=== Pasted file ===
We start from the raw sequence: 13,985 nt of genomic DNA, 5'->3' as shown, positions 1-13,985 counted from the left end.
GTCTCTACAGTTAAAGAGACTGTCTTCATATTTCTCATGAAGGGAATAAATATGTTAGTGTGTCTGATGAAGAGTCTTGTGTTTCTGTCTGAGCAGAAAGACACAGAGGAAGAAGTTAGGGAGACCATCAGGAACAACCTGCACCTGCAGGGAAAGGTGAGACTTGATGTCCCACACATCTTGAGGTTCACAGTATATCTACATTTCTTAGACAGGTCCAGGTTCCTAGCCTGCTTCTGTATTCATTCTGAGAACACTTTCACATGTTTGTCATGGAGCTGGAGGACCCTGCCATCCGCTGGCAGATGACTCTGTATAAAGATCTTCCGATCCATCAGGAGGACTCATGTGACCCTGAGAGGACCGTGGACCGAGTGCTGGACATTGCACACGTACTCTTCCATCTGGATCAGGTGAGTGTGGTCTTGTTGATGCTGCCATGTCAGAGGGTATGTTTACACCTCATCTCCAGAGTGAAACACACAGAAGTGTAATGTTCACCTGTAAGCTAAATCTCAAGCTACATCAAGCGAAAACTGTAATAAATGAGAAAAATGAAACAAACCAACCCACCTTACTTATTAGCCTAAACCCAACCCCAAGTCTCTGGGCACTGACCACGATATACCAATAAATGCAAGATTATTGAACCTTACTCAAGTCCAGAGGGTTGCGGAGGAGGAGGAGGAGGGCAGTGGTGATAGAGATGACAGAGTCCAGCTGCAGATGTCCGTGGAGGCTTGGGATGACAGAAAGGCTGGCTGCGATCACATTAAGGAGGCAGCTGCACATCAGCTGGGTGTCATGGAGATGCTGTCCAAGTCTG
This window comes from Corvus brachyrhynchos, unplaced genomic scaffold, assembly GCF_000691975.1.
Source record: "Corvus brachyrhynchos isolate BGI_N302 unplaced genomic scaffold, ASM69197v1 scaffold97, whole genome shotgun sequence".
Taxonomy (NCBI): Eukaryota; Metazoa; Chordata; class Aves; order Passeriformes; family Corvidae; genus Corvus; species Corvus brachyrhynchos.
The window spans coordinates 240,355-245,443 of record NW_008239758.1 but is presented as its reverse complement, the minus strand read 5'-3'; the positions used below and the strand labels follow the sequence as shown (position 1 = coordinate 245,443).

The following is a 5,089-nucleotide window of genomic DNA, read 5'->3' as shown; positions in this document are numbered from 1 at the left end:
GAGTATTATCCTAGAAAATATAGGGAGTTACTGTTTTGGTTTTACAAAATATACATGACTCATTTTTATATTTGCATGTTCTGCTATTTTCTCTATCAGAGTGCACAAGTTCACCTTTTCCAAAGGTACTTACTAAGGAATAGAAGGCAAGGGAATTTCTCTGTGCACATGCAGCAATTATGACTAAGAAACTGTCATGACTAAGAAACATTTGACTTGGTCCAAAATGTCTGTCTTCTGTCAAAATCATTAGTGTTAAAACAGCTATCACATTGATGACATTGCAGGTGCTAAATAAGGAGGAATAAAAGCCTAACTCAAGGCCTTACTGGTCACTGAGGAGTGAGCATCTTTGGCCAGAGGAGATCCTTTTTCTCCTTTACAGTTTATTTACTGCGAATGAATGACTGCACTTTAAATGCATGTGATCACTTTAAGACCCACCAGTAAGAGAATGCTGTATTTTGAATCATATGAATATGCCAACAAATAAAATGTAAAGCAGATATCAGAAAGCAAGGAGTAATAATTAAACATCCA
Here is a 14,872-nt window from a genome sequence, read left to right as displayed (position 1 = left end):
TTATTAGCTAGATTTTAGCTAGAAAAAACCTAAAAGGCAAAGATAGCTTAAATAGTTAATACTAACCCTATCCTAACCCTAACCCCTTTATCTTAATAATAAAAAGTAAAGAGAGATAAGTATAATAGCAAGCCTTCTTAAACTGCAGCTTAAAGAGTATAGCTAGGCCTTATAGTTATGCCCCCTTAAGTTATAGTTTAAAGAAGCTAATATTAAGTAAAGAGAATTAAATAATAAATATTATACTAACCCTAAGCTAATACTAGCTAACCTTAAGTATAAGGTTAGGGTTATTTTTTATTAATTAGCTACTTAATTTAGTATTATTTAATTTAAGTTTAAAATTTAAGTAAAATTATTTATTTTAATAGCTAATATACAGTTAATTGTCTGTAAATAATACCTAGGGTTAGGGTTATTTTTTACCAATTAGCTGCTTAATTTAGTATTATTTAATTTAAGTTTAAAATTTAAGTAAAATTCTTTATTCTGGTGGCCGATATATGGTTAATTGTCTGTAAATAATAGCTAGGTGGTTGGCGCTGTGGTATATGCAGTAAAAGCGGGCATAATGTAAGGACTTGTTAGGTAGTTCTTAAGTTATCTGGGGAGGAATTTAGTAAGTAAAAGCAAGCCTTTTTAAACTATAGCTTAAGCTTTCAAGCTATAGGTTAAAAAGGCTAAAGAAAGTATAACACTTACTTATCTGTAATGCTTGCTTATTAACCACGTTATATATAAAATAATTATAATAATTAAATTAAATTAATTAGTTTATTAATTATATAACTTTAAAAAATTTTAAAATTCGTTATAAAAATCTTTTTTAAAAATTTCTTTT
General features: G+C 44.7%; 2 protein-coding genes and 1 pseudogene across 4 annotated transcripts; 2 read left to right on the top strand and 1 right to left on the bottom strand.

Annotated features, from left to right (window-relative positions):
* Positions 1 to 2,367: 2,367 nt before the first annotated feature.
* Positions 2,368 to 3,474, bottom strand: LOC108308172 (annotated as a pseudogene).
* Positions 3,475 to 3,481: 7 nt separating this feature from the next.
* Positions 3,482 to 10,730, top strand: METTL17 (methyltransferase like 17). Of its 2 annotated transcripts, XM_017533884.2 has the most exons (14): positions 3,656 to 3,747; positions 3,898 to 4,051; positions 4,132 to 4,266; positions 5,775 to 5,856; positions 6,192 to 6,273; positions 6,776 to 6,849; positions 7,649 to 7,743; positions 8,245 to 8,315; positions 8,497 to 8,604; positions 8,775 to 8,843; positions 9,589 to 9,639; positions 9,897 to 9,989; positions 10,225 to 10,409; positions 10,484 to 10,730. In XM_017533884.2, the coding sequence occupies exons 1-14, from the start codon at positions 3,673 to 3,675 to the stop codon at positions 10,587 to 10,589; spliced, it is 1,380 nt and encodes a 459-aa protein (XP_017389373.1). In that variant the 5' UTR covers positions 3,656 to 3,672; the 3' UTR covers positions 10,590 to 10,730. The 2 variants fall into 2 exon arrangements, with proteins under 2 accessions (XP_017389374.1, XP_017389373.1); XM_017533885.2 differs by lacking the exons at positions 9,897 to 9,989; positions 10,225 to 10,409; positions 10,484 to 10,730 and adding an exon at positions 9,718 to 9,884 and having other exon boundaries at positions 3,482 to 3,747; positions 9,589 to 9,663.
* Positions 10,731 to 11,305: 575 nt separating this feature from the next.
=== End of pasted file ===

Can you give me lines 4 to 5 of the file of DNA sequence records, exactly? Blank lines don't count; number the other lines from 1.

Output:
Source record: "Corvus brachyrhynchos isolate BGI_N302 unplaced genomic scaffold, ASM69197v1 scaffold97, whole genome shotgun sequence".
Taxonomy (NCBI): Eukaryota; Metazoa; Chordata; class Aves; order Passeriformes; family Corvidae; genus Corvus; species Corvus brachyrhynchos.